- Personal Floatation Device (PFD)
- Leash – always use a leash to ensure you stay close to your board in the event you fall off
- Paddling gloves – if you plan to SUP long distances or are prone to blisters
- Dry Bag – to keep all of your gear protected since it will be sitting on top of your board
Besides the absolute basics listed above, we also recommend packing the following for paddle boarding:
- Reusable Water Bottle
- Camera – a GoPro is the perfect waterproof camera
- Carabiners – some paddleboards have bungee straps so you can easily strap down your gear. We also recommend attaching a carabiner to anything important (like your dry bag, portable speaker, etc.)
- Lip Balm with SPF
- Quick Dry Towel
- Waterproof Portable Speaker – who doesn’t love listening to tunes while on the water? Just be respectful of other people and remember that sound carries over water.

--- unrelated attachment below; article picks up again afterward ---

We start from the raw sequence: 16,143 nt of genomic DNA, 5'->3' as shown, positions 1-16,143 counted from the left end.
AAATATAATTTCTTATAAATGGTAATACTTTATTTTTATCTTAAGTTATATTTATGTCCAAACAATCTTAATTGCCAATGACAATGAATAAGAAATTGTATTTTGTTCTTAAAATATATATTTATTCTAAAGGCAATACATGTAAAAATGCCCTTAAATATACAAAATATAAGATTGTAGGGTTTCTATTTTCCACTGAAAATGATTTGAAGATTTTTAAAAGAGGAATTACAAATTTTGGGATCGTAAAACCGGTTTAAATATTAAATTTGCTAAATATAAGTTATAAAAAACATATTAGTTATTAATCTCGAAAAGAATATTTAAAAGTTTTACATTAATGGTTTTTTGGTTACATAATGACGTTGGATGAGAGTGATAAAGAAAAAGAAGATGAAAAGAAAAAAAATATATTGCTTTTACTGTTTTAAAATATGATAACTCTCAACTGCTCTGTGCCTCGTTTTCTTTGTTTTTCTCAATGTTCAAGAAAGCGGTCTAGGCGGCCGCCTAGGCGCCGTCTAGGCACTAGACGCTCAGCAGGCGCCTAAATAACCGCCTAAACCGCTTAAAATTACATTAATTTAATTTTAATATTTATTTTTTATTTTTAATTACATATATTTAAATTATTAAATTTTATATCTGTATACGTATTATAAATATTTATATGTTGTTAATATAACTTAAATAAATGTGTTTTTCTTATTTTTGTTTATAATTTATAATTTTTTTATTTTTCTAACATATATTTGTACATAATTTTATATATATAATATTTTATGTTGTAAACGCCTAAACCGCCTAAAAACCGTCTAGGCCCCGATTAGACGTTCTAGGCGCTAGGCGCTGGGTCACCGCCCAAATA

- Garmin inReach Mini – I always recommend carrying an emergency communication device if you are out of cell range
What to Wear Paddle Boarding
Since you’ll likely be getting wet, you want to stay away from anything cotton which will leave you dripping and soggy all day. Assuming it’s warm and you don’t need a wet or dry suit of any kind, you’ll want lightweight, quick-drying layers – like a rash guard and boardshorts – which also provide sun protection.
Here is what we recommend you wear while paddle boarding:
- Comfortable swimsuit
- Quick-dry clothing with UPF sun protection or a rash guard
- A pair of board shorts
- Polarized Sunglasses with a retainer so you don’t lose them in the water
- A protective sun hat
We hope these beginner paddle boarding tips inspire you to try SUP for the first time this summer. What questions or tips do you have? Leave them in the comments below!